My view of the earth, the part I can see from my chair here, is turning gradually away from the sun. The sun, a blazing mass of hydrogen with shooting tendrils of gas that arch far out into dry cold space, is roasting our blue planet wherever it shines. I hear it sizzle if I listen.
I am riding the grand blue ball eastward, feeling the cooling breath of twilight ahead. Across the way, a short distance from my window, the last light of the evening is setting the leaves of my neighbors' trees aflame with light, a searing light beaming horizontally, parallel to the street. The wind has died down for now, and I can hear the din of distant waves kicking up along the long curved shoreline.
Yesterday, we stood on Monterey State Beach and watched the sweep of waves bubbling and foaming back and forth across the tanned, curvaceous swells of packed sand. They eddied back out again in wide ripping currents that made an effervescent hiss. I felt an increased intensity of energy in the sea, building and changing with the season. It's a mean ocean, beautiful as it is. Tons of water, undertow, cross currents and riptides must be watched as well as wind gusts, logs and kelp washing in and out of the water's edge. Those who are lax or inattentive are sometimes lost.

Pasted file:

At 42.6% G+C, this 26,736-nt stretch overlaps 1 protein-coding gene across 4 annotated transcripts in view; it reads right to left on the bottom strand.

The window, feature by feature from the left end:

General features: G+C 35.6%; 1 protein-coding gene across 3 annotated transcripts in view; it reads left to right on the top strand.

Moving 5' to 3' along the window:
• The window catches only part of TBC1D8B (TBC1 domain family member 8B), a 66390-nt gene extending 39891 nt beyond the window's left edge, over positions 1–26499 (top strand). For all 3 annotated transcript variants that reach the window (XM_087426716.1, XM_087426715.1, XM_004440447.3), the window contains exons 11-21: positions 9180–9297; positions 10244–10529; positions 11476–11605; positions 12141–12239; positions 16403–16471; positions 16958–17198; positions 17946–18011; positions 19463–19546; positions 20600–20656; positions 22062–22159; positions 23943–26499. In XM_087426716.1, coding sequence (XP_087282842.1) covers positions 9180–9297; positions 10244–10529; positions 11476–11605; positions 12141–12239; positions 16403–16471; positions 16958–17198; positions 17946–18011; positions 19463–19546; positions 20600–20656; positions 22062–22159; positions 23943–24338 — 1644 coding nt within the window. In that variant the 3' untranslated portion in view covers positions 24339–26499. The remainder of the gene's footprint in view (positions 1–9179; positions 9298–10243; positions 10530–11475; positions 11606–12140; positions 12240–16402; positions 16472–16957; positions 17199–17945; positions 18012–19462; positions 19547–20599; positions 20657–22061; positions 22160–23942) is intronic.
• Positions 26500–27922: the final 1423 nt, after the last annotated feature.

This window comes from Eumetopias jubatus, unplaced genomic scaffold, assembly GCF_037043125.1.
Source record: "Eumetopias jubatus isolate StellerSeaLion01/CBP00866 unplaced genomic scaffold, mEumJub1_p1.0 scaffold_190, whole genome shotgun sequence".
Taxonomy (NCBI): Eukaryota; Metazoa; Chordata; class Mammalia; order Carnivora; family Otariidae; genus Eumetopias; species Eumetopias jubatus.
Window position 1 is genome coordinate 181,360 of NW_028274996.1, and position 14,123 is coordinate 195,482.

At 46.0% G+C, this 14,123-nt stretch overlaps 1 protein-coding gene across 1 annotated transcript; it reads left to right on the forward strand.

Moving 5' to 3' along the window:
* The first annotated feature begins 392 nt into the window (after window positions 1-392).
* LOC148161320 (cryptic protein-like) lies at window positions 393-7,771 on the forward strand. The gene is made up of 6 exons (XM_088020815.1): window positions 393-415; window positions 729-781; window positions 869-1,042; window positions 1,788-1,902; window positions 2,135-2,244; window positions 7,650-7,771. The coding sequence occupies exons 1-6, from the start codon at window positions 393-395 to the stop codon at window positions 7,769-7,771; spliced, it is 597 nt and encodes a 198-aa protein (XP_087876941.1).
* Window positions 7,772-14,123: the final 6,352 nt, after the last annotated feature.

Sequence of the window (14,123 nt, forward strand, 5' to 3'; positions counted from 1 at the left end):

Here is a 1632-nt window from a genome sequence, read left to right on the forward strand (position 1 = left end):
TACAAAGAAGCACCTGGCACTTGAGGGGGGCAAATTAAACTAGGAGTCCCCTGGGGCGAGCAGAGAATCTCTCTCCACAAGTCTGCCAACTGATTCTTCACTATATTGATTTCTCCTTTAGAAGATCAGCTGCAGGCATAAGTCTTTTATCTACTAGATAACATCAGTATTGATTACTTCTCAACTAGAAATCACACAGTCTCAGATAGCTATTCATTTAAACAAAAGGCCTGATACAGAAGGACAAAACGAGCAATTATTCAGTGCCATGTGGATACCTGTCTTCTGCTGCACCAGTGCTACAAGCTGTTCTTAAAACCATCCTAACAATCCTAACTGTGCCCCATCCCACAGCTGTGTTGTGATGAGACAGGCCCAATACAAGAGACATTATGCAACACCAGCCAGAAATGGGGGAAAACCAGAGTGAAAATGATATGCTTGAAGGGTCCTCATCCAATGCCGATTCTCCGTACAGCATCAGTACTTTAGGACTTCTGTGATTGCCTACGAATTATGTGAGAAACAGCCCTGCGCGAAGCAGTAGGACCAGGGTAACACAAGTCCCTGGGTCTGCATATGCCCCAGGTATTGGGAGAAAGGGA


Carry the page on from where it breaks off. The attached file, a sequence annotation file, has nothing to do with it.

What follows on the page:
We parked above the beach, strode like giants down the steep dune to the more level beach below and then headed north, eyeing the waves, running for higher ground when they rushed up to us.
After a few miles at a steady pace heading north on the wet sloping sand, we trudged back up a steep dune and looked back to take a look at the vista spread before us. The water was a dark titanium blue and a bobbing cluster of small fishing boats out in search of sea bass were collected a mile offshore. Waves' constant muffled low roar was the voice of nature in full cry. A scuffing wind made small white crests, brisk enough for small sailboats to keel over before it.
One man, dwarfed by the dome of sky and expanse of ocean, stood alone below us, a solitary figure, buffeted by the wind. He looked ahead to the tossing sea and boats, alone with his thoughts, with the elements of nature constantly jostling for his attention. Tides and bright sun never leave you untended, always demand your respect. You may seek solitude in nature, but, unlike a place built by people to segregate, silence or confine, nature is always vigorous and stimulating in constantly changing ways.
Causes Christine Bottaro Supports
The Nature Conservancy, California State Parks, The United Way